Canadian journalist Donna Laframboise. Former National Post & Toronto Star columnist, past vice president of the Canadian Civil Liberties Association.
A week ago, I announced the results of a citizen’s audit of the climate bible – the 2007 report written by the UN’s Intergovernmental Panel on Climate Change (IPCC).
While the chairman of the IPCC, Rajendra Pachauri, has insisted for years that the climate bible is based solely on source material published in peer-reviewed scientific journals, our audit found this not to be the case.
Of the 18,531 references cited by the report, a full 30 percent (5,587) were not peer-reviewed. Almost one third. Among the documents on which this supposedly gold standard report bases its arguments are press releases, discussion papers, student theses, news clippings, and advocacy material produced by green groups.
I issued a media release regarding our findings on April 14th and, within hours, our results were disseminated via some of the largest and most influential websites in the climate change blogosphere.
The U.N. is not commenting in depth on the audit, but it has acknowledged its existence. Isabel Garcia-Gill, a spokeswoman for the IPCC in Geneva, told FoxNews.com that the U.N. knows of what she terms the “Laframboise report.” She declined to answer further questions, and she asked that queries be sent by e-mail; she did not respond to such e-mails.
It is therefore distressing to read, in an essay published yesterday (April 20th) on Yale university’s Environment 360 blog, that Pachauri continues to misrepresent the peer-review issue. He writes:
By the time it was completed, AR4 cited approximately 18,000 peer-reviewed publications.
Uh, sorry. Someone at head office clearly forgot to tell Pachauri that the numbers are now in and that no one believes a word he says. Three different citizen auditors sorted and counted the list of references at the end of each of the 44 chapters in AR4. On those occasions in which their totals diverged slightly, we incorporated the number most favourable to the IPCC in our calculations.
Altogether we found only 12,944 peer-reviewed references. That’s a far cry from 18,000. Pachauri continues:
[The IPCC report] also included a limited amount of gray (or non-peer-reviewed) literature in cases where peer-reviewed literature was unavailable. (For example, there is often no peer-reviewed literature on impacts of climate change, both current and projected, in many developing countries.) [bold added]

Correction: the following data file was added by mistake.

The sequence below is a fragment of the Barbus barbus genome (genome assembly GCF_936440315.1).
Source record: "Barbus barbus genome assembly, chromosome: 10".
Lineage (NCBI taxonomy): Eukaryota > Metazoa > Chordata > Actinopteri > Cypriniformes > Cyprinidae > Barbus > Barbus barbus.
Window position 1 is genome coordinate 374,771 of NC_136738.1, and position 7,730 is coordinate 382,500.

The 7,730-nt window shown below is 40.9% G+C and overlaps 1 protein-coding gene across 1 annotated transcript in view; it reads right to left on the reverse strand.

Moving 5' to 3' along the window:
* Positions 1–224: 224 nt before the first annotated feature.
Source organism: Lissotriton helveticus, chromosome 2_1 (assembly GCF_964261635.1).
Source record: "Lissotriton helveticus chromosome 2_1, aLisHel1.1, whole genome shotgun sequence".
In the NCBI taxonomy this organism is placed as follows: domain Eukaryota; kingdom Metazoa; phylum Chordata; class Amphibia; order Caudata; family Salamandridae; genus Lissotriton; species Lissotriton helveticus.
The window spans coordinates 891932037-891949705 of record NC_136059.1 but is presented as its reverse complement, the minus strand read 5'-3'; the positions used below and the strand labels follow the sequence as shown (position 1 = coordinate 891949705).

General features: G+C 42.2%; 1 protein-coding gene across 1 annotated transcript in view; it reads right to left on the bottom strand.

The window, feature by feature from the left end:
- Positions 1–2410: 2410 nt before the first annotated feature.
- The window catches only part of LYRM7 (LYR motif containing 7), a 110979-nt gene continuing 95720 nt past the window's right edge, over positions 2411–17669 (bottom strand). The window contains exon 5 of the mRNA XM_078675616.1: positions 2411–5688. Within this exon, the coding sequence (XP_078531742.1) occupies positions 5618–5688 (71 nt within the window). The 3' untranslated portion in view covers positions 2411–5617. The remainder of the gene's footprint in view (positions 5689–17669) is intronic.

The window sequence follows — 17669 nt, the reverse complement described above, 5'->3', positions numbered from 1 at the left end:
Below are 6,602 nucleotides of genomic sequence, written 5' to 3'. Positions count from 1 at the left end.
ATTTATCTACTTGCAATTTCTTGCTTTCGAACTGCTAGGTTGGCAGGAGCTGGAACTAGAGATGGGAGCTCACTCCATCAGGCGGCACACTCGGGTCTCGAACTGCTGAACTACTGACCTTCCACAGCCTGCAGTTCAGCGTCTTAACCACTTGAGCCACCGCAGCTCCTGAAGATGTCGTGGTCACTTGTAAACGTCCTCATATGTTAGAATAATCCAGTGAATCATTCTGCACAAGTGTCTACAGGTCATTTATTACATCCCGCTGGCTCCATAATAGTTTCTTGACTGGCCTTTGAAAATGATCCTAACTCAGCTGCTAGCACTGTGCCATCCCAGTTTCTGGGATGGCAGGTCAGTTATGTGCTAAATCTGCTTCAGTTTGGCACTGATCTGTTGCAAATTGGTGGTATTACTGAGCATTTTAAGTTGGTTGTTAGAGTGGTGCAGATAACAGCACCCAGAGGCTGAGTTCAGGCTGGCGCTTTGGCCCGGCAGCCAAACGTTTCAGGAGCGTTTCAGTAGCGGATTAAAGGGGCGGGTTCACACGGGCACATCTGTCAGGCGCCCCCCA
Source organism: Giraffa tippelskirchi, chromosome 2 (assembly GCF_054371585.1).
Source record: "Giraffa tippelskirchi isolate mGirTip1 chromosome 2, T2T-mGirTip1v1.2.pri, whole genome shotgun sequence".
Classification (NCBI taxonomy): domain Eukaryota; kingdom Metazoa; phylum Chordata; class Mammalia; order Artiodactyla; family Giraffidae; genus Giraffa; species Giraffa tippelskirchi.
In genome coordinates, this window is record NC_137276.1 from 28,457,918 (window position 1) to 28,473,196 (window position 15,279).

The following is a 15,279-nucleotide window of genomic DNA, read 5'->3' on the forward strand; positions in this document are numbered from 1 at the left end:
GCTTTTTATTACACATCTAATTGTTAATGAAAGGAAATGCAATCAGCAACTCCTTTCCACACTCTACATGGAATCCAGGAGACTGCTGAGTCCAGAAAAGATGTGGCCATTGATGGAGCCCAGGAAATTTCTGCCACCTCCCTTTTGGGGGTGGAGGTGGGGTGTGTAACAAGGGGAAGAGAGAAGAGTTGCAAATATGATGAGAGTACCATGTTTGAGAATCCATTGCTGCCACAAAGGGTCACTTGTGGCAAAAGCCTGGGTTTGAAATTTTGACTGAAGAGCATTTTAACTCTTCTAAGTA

Excuse me, but one in three references cannot be characterized as “a limited amount.” And is this really the same Rajendra Pachauri who told the Times of India in November that non-peer-reviewed research didn’t meet IPCC standards and therefore would not even be considered by the IPCC? (see the last lines of this article):
IPCC studies only peer-review science. Let someone publish the data in a decent credible publication. I am sure IPCC would then accept it; otherwise we can just throw it into the dustbin. [bold added]
Overall, the Pachauri essay is bizarre. On the one hand, its title calls critics of the IPCC “attackers”. “Despite Attacks from Critics, Climate Science Will Prevail” it announces. On the other, it begins with the line: “Science thrives on debate.”
So which is it? Is debate important – or should critics be denounced? Almost immediately, the confusion clears and Pachauri’s true colours shine forth. It turns out his definition of debate is quite different from yours or mine. Preposterously, he suggests it’s possible to conduct a debate about climate change minus a political component. According to him:
..the process relies on the debate being devoid of political taint and grounded in sound scientific knowledge.
Well that takes care of Al Gore, doesn’t it? The former Vice President of the United States and longtime Democratic Party partisan can in no way be considered “devoid of political taint.” When that gentleman – who possesses no science credentials whatsoever – jointly accepted the Nobel Peace Prize alongside Pachauri, did the IPCC chairman interrupt the proceedings and insist that the climate change discussion should not be tainted by politics?
It’s important to recognize the profound threat to free speech Pachauri’s line of argument represents. By suggesting that his own opinions are never political but that those of his critics are entirely so, Pachauri attempts to de-legitimize voices with whom he disagrees.
A genuine, free-for-all debate is the last thing in which he’s interested. Instead, he wants to define the parameters of the debate so that only opinions of which he approves get aired.
This is the equivalent of someone running for town council declaring that candidates B, C, and D should all be disqualified prior to the arrival of the audience at the all-candidates-meeting. Those other candidates are, after all, just “attackers.”
If the IPCC is to regain its credibility, Pachauri has to go. He is an embarrassment.